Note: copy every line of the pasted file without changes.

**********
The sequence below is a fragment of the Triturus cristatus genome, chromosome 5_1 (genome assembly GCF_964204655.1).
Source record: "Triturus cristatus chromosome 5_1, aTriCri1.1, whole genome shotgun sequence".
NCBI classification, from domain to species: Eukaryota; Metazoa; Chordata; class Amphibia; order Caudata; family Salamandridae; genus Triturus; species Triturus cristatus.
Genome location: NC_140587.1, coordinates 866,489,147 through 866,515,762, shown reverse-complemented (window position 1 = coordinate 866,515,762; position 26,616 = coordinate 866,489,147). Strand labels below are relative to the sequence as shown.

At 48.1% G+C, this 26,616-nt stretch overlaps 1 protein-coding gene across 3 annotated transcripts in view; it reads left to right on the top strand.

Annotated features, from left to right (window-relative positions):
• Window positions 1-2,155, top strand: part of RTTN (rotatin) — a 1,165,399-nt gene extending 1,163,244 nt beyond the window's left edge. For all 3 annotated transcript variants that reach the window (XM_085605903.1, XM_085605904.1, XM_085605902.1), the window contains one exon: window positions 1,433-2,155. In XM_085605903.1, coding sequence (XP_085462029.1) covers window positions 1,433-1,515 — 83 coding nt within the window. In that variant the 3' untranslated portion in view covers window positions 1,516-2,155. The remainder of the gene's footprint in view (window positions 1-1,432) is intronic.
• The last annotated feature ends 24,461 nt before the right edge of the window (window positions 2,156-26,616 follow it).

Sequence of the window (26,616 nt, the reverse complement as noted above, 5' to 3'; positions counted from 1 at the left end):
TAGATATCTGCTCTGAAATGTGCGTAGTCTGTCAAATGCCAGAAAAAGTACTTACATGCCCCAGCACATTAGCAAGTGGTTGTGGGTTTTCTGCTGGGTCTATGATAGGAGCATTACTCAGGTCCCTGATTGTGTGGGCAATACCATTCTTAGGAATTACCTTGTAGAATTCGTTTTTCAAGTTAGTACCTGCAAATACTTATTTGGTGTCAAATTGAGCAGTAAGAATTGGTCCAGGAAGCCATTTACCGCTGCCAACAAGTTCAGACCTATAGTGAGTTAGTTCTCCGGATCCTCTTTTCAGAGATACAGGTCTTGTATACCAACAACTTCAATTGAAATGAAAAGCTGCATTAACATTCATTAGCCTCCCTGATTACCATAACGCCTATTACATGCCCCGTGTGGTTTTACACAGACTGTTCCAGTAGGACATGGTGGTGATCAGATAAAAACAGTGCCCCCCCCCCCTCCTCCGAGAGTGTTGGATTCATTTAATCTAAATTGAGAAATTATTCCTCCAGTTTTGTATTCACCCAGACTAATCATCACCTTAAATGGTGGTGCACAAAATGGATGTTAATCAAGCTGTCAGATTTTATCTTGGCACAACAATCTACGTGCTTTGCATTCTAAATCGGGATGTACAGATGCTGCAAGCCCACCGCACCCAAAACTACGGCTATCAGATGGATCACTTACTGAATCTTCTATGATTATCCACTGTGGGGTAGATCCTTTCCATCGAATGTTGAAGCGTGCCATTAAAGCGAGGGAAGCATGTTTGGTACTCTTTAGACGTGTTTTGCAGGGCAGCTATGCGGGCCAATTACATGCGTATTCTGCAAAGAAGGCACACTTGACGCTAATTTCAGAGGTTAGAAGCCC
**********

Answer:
The sequence below is a fragment of the Triturus cristatus genome, chromosome 5_1 (genome assembly GCF_964204655.1).
Source record: "Triturus cristatus chromosome 5_1, aTriCri1.1, whole genome shotgun sequence".
NCBI classification, from domain to species: Eukaryota; Metazoa; Chordata; class Amphibia; order Caudata; family Salamandridae; genus Triturus; species Triturus cristatus.
Genome location: NC_140587.1, coordinates 866,489,147 through 866,515,762, shown reverse-complemented (window position 1 = coordinate 866,515,762; position 26,616 = coordinate 866,489,147). Strand labels below are relative to the sequence as shown.

At 48.1% G+C, this 26,616-nt stretch overlaps 1 protein-coding gene across 3 annotated transcripts in view; it reads left to right on the top strand.

Annotated features, from left to right (window-relative positions):
• Window positions 1-2,155, top strand: part of RTTN (rotatin) — a 1,165,399-nt gene extending 1,163,244 nt beyond the window's left edge. For all 3 annotated transcript variants that reach the window (XM_085605903.1, XM_085605904.1, XM_085605902.1), the window contains one exon: window positions 1,433-2,155. In XM_085605903.1, coding sequence (XP_085462029.1) covers window positions 1,433-1,515 — 83 coding nt within the window. In that variant the 3' untranslated portion in view covers window positions 1,516-2,155. The remainder of the gene's footprint in view (window positions 1-1,432) is intronic.
• The last annotated feature ends 24,461 nt before the right edge of the window (window positions 2,156-26,616 follow it).

Sequence of the window (26,616 nt, the reverse complement as noted above, 5' to 3'; positions counted from 1 at the left end):
TAGATATCTGCTCTGAAATGTGCGTAGTCTGTCAAATGCCAGAAAAAGTACTTACATGCCCCAGCACATTAGCAAGTGGTTGTGGGTTTTCTGCTGGGTCTATGATAGGAGCATTACTCAGGTCCCTGATTGTGTGGGCAATACCATTCTTAGGAATTACCTTGTAGAATTCGTTTTTCAAGTTAGTACCTGCAAATACTTATTTGGTGTCAAATTGAGCAGTAAGAATTGGTCCAGGAAGCCATTTACCGCTGCCAACAAGTTCAGACCTATAGTGAGTTAGTTCTCCGGATCCTCTTTTCAGAGATACAGGTCTTGTATACCAACAACTTCAATTGAAATGAAAAGCTGCATTAACATTCATTAGCCTCCCTGATTACCATAACGCCTATTACATGCCCCGTGTGGTTTTACACAGACTGTTCCAGTAGGACATGGTGGTGATCAGATAAAAACAGTGCCCCCCCCCCCTCCTCCGAGAGTGTTGGATTCATTTAATCTAAATTGAGAAATTATTCCTCCAGTTTTGTATTCACCCAGACTAATCATCACCTTAAATGGTGGTGCACAAAATGGATGTTAATCAAGCTGTCAGATTTTATCTTGGCACAACAATCTACGTGCTTTGCATTCTAAATCGGGATGTACAGATGCTGCAAGCCCACCGCACCCAAAACTACGGCTATCAGATGGATCACTTACTGAATCTTCTATGATTATCCACTGTGGGGTAGATCCTTTCCATCGAATGTTGAAGCGTGCCATTAAAGCGAGGGAAGCATGTTTGGTACTCTTTAGACGTGTTTTGCAGGGCAGCTATGCGGGCCAATTACATGCGTATTCTGCAAAGAAGGCACACTTGACGCTAATTTCAGAGGTTAGAAGCCC